Italian Travel Basics

Getting to and around Italy can easily be the most frustrating part of a wonderful vacation. These tips from our years of traveling back and forth between Italy and the USA should save you some time and grief.


A photo posted by Robbin Gheesling (@robbin_g) on

There are a lot of little factors that can impact how and why you choose a certain route or airline for international travel. For years, I was loyal to Delta and racked up quite a few miles between actual flying and a Delta credit card. This meant I was always flying through Atlanta. Then I became friends with an airline employee so if I wanted to use her perks, I was at the beck and call of routes and seat availability. (My 4 nights stuck in Rome is a story of its own.)

Personally, I like my long-haul to begin stateside and go directly into Italy, which is usually Rome (FCO). In low and shoulder season, there are fewer direct flights to Milan (MXP) and Venice (VCE), but they can be found if your travel dates are flexible.

On one of my first trips to Italy, I was on quite a budget. I was told about RyanAir and booked USA to London, and then a second flight into Italy with RyanAir. Well, it was not clear to the person who told me about RyanAir that I was coming to Italy for 3 months and had 3 months worth of luggage. I didn’t understand about booking luggage on RyanAir. I almost missed my flight and surely paid as much in last-minute charges than any airfare directly into Italy. So pay close attention to the baggage regulations of smaller, European airlines!

If it doesn’t matter where you connect, then you can get to a variety of the smaller airports by connecting through Amsterdam (AMS) or Frankfurt (FRA). We will cover the little airports month-by-month.


Poppies in the tracks. #tuscany

A photo posted by Robbin Gheesling (@robbin_g) on

I seem to be one of the few people that say pre-booking individual train tickets on Rail Europe is a BAD idea for Italy. The main reason is flexibility. I have never heard of anyone having success changing a ticket day or time once they have arrived in Italy. Going to a ticket agent window with a Rail Europe ticket is a complete waste of time. If you are 100% sure you want to stick to your schedule and make no changes, then Rail Europe may work out OK. (Multi country rail passes are another story.)

There were a lot of credit card problems in the early days of online booking with TrenItalia but these seem to have been resolved. With the introduction of the Italo private train company, TrenItalia has even begun offering lower fares with advanced booking. Yes, I said no advance booking with Rail Europe, but many times I’ve gotten great deals with as little as 48 hours lead time, it just depends on the route and whether or not a big event may be selling out seats. So be sure to check on the TrenItalia

For both TrenItalia and Italo, booking online, you’ll need to know the names of your city pairs in Italian. (Rome, Roma. Naples, Napoli for example) I have not noticed this on an in-station kiosk. (I will check and update this post!)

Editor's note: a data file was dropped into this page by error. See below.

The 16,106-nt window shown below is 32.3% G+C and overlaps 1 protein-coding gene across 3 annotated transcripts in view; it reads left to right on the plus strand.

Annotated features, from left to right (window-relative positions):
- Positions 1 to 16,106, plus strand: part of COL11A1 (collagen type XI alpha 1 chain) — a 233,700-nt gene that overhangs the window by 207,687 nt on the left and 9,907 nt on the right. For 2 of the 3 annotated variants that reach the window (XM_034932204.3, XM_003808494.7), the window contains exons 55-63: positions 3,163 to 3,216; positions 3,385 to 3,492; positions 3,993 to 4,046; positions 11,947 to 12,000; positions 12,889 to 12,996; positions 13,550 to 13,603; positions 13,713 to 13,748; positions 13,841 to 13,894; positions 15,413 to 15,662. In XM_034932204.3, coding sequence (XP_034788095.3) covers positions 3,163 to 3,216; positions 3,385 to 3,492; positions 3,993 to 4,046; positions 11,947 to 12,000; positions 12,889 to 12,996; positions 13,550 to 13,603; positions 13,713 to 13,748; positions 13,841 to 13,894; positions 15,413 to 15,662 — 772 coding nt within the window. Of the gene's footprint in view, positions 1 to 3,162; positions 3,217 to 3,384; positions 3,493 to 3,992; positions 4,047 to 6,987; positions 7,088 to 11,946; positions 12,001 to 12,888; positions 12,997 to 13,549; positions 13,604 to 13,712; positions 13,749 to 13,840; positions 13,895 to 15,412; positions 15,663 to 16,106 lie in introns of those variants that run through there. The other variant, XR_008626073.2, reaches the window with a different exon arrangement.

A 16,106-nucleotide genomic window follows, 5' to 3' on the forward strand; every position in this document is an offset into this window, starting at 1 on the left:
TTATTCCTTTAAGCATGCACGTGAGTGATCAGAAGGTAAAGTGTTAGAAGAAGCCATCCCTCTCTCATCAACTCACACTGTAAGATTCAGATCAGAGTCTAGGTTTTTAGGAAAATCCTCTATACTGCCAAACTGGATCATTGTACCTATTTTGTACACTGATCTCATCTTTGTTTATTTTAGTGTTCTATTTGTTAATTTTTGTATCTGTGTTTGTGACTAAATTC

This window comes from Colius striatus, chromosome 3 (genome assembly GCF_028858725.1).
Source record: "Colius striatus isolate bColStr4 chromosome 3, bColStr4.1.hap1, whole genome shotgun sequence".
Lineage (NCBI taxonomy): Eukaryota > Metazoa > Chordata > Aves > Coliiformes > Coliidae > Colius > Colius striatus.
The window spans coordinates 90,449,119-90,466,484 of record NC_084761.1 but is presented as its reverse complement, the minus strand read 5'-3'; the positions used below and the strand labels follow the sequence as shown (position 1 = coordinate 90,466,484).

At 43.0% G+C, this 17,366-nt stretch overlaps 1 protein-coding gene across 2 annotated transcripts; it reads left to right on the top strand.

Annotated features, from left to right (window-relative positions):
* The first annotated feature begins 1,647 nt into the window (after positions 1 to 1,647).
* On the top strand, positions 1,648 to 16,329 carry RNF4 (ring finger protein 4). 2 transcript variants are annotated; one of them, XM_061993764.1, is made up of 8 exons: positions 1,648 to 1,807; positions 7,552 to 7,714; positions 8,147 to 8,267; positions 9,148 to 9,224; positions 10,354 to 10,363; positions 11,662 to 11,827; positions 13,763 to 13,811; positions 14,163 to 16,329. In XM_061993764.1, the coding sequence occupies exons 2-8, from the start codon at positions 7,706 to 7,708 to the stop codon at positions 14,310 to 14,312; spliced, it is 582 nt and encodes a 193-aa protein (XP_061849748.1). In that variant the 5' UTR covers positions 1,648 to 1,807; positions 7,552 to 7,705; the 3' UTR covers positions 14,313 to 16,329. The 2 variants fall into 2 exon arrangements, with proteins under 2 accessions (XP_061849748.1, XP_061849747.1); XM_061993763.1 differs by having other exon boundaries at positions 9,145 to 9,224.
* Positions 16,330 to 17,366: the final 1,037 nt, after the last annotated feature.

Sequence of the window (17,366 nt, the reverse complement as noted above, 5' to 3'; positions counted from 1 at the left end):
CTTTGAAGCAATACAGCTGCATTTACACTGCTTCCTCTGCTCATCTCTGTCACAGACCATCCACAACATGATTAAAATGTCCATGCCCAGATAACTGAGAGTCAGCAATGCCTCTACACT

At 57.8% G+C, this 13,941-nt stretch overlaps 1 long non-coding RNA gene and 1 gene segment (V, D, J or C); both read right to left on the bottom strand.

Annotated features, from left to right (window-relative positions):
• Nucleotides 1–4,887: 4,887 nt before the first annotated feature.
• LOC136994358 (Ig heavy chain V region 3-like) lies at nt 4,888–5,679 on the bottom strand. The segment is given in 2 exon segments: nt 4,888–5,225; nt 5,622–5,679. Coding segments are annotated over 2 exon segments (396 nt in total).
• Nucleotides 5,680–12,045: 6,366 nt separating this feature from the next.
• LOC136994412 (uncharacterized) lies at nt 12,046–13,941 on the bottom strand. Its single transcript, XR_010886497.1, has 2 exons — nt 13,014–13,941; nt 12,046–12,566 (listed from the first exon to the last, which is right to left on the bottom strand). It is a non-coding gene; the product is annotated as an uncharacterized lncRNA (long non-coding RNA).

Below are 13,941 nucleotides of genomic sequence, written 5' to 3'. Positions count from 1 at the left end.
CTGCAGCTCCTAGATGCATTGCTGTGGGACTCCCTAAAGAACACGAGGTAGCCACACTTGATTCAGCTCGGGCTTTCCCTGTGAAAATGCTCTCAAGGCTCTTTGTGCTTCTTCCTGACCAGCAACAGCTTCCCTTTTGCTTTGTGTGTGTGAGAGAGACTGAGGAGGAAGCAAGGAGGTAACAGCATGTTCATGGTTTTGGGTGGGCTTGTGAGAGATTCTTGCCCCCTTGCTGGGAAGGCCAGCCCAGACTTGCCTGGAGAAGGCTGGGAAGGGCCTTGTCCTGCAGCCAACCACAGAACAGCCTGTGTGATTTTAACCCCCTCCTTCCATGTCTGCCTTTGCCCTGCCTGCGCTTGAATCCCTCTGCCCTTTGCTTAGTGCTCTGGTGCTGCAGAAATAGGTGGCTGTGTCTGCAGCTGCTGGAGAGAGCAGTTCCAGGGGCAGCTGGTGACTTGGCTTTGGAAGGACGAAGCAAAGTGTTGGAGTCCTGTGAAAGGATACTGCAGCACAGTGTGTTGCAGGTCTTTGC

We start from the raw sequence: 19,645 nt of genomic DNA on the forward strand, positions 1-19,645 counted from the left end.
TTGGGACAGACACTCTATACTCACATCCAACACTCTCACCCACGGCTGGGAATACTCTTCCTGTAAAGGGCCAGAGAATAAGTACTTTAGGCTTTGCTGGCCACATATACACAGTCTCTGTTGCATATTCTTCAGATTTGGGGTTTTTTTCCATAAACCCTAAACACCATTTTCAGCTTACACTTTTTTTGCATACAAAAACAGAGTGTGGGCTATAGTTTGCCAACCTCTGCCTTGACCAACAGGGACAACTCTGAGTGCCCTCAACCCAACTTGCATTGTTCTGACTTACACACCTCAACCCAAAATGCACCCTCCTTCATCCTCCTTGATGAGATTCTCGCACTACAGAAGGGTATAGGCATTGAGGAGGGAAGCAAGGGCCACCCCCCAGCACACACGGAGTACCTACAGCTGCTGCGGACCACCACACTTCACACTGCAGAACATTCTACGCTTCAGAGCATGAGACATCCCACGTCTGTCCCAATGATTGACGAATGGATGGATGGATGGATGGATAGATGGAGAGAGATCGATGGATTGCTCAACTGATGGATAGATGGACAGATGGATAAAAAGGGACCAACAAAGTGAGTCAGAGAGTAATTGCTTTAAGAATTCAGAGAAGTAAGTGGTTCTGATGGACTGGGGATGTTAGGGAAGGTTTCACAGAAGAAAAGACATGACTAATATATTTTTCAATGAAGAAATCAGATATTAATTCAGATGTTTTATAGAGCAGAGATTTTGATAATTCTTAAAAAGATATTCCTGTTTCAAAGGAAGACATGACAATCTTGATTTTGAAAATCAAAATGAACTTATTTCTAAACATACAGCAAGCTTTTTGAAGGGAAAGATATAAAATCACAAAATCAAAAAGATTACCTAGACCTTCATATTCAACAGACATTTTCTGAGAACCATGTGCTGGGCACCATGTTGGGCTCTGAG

A photo posted by Robbin Gheesling (@robbin_g) on

Yes, that was the view from the front of a bus. Personally, I can’t stand busses and avoid them as much as I can. More than just getting ill, using them across the country is so inconsistent that I don’t want to bother with it. In some cities you can buy on board, in others you can’t at all even for a higher fare. Traveling inter-regionally on a bus is really hard to figure out. When I lived in Siena for a summer, I wanted to go to Assisi. I finally went to the information office in Piazza Grande for advice. Now, Rome2Rio is a great site to figure out busses but it’s not perfect.

My biggest frustration is city busses. The “map” on the pole will just have stop names, not an actual route. I end up relying 100% on Google Maps, which can be fruitless. After I’ve decided what route and stop I’m going to need, I tell the driver where I’m going on hope he stops and yells and when it’s time to get off. So it’s always an adventure on the bus! If you’re up for it, it can be handy and even entertaining.



A photo posted by Robbin Gheesling (@robbin_g) on

I’m wary of any travel agent or rental service that promises to get you an automatic transmission vehicle. Find someone with a manual transmission and practice before you go if you know you’re renting a car. My first car was a stick, so I’ve not had this conundrum. I did, however, have to help a woman at the Naples port who was yelling at the rental agent that she couldn’t drive it….after she killed the engine multiple times on the Lungomare.

GPS is also iffy in the most rural parts, as some wineries can be. All coordinates listed on this site have been verified by us or by the winery and should be used instead of street addresses. I will never forget turning down a road the GPS said was correct, only to have locals staring at me wondering where I was going and finding a dead-end with gate and a lovely horse who was wondering if I was there to feed him. As I turned around, I waved at everyone as I went by for the second time. Turns out there was a parallel street so close together that the GPS didn’t pick it up.

Have any general questions about getting to or around Italy? Let us know in the comments or drop us a line. Have some fantastic Italy travel tips of your own? Or even just a fun adventure? Share them with us here or post it using the hashtag #VAtravel. We can’t wait to hear from you!

Buon viaggio!

Just passing through.

A photo posted by Robbin Gheesling (@robbin_g) on

A photo posted by Robbin Gheesling (@robbin_g) on

Nizza Train Station |


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